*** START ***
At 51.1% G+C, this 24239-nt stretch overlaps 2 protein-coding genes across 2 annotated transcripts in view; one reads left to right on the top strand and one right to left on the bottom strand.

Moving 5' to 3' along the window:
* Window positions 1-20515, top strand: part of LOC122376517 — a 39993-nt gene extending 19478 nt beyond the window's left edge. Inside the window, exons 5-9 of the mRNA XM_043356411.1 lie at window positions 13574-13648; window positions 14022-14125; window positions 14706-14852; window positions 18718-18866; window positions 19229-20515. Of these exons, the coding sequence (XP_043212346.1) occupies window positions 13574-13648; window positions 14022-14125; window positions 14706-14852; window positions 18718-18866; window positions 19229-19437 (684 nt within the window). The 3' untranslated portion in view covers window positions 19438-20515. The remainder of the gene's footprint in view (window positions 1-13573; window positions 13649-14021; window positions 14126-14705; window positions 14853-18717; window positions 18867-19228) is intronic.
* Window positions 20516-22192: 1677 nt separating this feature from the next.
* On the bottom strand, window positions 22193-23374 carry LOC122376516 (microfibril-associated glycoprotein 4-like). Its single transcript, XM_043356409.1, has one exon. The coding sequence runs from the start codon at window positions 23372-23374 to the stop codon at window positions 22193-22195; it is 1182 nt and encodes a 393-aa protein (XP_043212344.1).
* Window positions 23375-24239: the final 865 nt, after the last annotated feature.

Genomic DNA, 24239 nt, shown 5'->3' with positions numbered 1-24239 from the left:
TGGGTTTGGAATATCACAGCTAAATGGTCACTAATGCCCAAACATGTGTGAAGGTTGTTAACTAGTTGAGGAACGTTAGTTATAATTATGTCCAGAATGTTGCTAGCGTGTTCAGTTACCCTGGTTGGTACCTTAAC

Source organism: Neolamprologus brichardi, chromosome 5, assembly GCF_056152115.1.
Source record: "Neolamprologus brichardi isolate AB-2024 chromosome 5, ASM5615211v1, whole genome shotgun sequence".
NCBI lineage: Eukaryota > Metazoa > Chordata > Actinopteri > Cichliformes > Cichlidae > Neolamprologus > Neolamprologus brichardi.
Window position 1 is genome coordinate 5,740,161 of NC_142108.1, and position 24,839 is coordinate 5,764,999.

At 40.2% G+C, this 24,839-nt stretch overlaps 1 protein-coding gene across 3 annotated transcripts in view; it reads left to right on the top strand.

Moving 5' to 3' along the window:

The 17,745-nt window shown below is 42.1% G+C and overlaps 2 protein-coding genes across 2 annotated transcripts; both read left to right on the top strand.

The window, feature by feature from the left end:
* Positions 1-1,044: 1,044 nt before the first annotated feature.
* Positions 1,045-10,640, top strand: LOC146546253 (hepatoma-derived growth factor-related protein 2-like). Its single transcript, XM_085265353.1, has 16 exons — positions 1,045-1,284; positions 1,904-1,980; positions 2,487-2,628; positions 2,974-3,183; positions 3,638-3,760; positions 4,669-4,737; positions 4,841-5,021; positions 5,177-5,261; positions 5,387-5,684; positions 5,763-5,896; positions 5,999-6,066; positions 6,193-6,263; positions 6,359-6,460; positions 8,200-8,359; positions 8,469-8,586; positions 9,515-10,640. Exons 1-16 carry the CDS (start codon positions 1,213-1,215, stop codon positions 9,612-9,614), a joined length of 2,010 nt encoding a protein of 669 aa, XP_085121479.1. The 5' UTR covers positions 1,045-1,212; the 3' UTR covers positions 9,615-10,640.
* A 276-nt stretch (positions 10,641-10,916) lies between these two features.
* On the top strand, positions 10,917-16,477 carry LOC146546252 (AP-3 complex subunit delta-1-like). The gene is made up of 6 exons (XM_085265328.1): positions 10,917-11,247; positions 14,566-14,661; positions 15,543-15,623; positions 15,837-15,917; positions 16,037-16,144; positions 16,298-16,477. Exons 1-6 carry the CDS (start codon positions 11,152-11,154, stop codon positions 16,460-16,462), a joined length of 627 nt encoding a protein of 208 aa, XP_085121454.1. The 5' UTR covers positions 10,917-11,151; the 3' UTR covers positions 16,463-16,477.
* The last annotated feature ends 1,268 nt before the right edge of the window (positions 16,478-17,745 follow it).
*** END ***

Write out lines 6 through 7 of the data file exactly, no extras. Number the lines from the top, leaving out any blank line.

* Window positions 23375-24239: the final 865 nt, after the last annotated feature.

Genomic DNA, 24239 nt, shown 5'->3' with positions numbered 1-24239 from the left: